An initiative to provide an international registry of unique and persistent identifiers for researchers has been launched by ORCID (http://orcid.org).6 This initiative is built upon the principle that researchers control what information is connected to their identifier and how that information is shared. At the same time, for an identifier to be useful, it must become part of regular research workflows and systems. ORCID identifiers connect researchers and scholars with their contributions by incorporation into the processes for making public articles, datasets, theses, grants, and other research works. One example of this is the ODIN project collaboration between ORCID and DataCite,7 which has led to the integration of person identifiers into the DataCite metadata schema 3.0, a list of core metadata properties chosen for the accurate and consistent identification of data for citation and retrieval purposes, along with recommended use instructions. This means, all new research datasets can be associated with both a DOI and ORCID for the contributors. The collaboration has also produced tools for researchers to link extant datasets with their ORCID identifier, allowing researchers the opportunity to bring together their research datasets, past and present. In addition to works, ORCID supports connections with organizational identifiers and other person identifiers.8 Brought together through interactions in standard workflows, these ex ante connections between people, places, and things can be validated at the source and are made available generally through application programming interfaces (APIs).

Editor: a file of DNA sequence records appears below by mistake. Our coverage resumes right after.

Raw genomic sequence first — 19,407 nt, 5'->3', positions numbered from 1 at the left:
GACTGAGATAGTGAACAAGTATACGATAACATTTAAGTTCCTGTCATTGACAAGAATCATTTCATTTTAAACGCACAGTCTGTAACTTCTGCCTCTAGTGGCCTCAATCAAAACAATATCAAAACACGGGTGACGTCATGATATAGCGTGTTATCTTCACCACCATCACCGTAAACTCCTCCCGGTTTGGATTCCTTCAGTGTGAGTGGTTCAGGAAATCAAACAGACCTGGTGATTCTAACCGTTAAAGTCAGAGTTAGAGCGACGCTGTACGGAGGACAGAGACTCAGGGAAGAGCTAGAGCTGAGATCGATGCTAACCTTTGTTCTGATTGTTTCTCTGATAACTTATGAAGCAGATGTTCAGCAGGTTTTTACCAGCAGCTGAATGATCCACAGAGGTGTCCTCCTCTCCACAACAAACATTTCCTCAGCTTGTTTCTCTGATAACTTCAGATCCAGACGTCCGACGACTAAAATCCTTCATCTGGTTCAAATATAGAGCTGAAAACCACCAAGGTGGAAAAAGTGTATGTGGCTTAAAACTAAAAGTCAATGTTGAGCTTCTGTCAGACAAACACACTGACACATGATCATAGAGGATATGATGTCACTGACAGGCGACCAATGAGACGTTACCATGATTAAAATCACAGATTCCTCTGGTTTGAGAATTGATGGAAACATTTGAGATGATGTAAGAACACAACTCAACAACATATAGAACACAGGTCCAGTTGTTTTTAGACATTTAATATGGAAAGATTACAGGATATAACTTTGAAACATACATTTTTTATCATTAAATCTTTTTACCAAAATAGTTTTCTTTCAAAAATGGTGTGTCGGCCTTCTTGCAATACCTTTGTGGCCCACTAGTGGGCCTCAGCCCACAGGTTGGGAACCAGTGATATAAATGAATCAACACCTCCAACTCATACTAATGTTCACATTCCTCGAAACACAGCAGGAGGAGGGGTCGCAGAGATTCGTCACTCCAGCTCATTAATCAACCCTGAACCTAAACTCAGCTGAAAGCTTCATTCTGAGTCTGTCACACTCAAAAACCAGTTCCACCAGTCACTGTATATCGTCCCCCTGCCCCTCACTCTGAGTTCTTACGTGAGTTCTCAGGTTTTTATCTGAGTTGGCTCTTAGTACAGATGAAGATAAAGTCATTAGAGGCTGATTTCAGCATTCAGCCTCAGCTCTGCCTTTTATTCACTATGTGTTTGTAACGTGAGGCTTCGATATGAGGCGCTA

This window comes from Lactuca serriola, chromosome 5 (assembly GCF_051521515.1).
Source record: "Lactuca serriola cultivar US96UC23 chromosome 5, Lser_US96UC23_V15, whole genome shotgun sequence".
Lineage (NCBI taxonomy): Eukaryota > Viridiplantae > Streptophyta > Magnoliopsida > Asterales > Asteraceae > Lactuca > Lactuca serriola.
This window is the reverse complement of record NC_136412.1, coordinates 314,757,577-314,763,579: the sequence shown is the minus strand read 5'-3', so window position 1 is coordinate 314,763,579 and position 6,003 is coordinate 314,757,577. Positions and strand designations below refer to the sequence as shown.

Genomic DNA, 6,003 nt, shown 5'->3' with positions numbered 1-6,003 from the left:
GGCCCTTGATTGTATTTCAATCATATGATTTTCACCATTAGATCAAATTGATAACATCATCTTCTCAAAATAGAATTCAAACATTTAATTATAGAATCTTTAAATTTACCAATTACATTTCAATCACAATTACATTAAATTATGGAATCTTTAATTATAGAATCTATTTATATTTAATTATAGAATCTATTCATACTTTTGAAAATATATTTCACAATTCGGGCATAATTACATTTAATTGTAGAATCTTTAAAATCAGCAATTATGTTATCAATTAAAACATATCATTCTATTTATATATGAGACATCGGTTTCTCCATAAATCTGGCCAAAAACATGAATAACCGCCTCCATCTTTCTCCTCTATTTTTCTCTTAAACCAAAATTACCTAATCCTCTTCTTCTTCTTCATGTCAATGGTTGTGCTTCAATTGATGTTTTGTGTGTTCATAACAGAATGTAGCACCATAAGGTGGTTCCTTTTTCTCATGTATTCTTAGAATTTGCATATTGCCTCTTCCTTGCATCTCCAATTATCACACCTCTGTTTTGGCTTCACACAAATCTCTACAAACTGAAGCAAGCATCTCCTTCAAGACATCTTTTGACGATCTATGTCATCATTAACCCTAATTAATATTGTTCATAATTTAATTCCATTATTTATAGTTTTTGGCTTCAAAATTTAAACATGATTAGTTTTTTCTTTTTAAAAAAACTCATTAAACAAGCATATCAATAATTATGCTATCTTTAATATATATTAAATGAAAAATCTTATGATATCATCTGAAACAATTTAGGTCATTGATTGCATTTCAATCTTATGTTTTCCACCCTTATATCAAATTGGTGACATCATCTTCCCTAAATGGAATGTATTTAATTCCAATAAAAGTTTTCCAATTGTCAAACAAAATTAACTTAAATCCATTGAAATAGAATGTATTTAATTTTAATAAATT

3. Use cases and test beds for research data exchange

While a digital object identifier such as ORCID can be used to resolve an entity, it does not in and of itself define an

entity. Systems need to collect, store, and share the identifier, the identifier source, and a set of data fields to

describe the entity being identified. ORCID has focused on establishing the minimal set of metadata to accurately

describe and resolve a research contribution. For example, to link with research works, ORCID started with a set of

data fields that included title, author, author role, document identifier, work type, publication date, and other